This might be the most shocking thing you'll hear all season: NFL head of officiating Mike Pereira says that when Ryan Clark tried to saw Wes Welker in half, he was well within the rules. As in: he shouldn't have been flagged.
Um ... what?
Don't misunderstand, I miss the days when players were actually allowed to tackle each other, it's just that the NFL -- through their actions this season, anyway -- have been advocating for just the opposite. Until Pereira escaped the compound, went through Kool-Aid detox and offered this, via the Boston Herald's Ron Borges:
"A lot of people think it's a foul to leave your feet," ... Pereira said yesterday from New York. "Launching is not a foul. There is nothing in the rulebook that states that at all. It's a misconception people have.
"It is a foul to hit with your helmet against a defenseless receiver. It is a foul to throw a forearm into the neck or head area of your opponent. I don't think either of those things happened. I'm not a fan of those high hits but if you do it with your shoulder you're OK."
Wow. I'll admit it: I was under the impression that leaving your feet and leveling a defenseless receiver was an automatic 15. Pereira, who will no doubt be fined by Commissar Goodell for straying off message, reiterates that Clark's hit was within the rules: "When you look at it and slow it down it probably was not an illegal hit. You might have to factor in that it was deflected early and does that make it become late. But the actual hit itself is probably OK."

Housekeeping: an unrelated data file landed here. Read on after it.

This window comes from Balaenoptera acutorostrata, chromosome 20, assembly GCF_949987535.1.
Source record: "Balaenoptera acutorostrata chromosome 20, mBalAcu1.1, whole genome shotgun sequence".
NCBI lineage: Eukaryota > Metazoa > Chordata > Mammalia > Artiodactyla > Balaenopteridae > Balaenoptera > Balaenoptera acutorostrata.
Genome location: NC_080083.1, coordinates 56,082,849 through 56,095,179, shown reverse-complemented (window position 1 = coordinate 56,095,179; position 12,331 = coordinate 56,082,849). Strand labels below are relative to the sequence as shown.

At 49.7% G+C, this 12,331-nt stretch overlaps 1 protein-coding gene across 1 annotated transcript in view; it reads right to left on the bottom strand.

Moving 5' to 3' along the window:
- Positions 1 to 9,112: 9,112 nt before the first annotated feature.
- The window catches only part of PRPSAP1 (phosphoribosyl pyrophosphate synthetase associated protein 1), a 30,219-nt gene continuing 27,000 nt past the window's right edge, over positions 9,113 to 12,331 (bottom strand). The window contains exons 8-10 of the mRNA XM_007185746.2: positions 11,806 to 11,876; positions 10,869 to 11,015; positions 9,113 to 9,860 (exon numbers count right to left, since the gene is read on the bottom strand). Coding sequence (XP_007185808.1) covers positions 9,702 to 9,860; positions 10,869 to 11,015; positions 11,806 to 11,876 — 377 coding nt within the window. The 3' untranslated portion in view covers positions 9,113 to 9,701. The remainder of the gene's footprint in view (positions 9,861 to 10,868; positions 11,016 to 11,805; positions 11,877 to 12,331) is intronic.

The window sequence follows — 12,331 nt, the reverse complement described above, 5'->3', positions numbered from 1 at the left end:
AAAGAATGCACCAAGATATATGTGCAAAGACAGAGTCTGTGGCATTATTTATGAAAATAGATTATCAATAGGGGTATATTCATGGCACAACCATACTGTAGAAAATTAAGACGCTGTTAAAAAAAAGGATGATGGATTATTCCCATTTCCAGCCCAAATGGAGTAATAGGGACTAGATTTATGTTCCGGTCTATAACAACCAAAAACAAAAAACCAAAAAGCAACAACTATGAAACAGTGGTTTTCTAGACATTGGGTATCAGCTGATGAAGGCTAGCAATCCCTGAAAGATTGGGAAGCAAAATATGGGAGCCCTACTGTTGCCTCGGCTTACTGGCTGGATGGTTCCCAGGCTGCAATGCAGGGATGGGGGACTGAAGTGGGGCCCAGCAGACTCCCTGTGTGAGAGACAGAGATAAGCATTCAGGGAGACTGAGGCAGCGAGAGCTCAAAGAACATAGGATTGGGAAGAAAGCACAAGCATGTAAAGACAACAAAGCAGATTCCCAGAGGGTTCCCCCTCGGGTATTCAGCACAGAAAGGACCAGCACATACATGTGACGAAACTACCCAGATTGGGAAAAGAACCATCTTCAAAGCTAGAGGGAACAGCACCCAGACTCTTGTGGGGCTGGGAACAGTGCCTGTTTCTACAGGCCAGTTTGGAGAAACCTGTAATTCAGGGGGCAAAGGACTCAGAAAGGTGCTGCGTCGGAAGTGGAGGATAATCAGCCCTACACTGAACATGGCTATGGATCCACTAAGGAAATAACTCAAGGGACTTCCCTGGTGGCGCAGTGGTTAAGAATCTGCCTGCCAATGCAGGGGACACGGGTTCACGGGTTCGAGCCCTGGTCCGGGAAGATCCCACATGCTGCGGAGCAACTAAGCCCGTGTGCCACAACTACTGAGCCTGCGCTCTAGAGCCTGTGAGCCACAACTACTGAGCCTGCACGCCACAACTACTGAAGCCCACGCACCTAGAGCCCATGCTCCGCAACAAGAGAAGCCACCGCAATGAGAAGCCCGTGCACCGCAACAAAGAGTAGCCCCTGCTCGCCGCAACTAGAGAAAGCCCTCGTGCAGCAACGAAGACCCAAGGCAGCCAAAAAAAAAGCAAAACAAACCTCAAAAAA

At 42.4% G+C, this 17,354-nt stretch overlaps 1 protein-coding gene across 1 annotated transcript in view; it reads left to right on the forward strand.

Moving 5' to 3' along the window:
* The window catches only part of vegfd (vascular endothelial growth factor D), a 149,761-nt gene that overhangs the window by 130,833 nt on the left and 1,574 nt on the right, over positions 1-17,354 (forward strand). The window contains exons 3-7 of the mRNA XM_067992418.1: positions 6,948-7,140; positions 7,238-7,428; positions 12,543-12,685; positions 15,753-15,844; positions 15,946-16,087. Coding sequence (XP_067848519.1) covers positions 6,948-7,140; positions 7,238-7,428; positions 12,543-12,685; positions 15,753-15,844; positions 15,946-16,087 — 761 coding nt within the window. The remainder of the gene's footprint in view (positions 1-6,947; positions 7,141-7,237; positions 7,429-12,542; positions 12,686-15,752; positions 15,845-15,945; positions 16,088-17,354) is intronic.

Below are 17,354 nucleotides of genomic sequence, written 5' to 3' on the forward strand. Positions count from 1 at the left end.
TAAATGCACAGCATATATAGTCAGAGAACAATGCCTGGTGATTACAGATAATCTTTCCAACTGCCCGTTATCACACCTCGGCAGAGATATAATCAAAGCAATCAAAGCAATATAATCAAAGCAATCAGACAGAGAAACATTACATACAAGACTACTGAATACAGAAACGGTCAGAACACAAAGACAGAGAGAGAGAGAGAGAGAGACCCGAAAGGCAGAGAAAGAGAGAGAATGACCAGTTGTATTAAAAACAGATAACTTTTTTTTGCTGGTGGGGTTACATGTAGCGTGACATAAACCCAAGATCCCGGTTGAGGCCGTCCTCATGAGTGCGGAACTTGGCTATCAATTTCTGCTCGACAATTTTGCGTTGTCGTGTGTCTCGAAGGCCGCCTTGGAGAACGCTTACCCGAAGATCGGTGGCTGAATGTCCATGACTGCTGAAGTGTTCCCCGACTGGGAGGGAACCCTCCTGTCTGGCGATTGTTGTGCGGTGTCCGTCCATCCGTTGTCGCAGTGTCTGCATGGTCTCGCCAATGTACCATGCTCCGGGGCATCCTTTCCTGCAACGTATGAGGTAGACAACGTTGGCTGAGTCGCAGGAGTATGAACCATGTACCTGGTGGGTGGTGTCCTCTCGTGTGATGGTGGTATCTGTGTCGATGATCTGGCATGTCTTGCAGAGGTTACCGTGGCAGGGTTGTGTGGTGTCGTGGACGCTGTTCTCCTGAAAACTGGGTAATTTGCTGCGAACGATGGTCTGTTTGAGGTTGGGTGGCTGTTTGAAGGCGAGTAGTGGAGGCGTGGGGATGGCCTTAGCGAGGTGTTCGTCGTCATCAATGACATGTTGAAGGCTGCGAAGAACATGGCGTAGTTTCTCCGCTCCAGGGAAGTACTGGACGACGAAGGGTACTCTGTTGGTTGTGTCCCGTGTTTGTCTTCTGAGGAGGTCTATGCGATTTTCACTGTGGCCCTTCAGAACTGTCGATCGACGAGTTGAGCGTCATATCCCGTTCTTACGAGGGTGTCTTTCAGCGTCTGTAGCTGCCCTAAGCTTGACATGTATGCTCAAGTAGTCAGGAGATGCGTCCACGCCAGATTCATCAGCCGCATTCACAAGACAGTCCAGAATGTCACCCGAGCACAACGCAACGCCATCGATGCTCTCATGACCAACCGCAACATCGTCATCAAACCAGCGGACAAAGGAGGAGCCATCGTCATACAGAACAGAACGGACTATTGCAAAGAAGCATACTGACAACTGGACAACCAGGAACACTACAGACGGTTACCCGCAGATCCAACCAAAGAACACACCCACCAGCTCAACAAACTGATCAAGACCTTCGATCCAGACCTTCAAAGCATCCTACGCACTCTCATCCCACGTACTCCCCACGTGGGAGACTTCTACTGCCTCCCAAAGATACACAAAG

Pereira does admit that although the hit was "okay," officials are told to err on the side of caution, hence the flag.
"The rule clearly states if you don't lead with your helmet it's not a foul, but we threw the flag and I'm happy we did because I think we need to do it when in real time it looks so tough. It looked like a decleater type hit."
Which sounds like the usual talking points. Still, it's good (and, frankly, shocking) to know that the NFL hasn't completely abandoned the notion of "tackling." Of course, given the league's arbitrary nature on meting out punishment, I fully expect Goodell to ban Clark for life.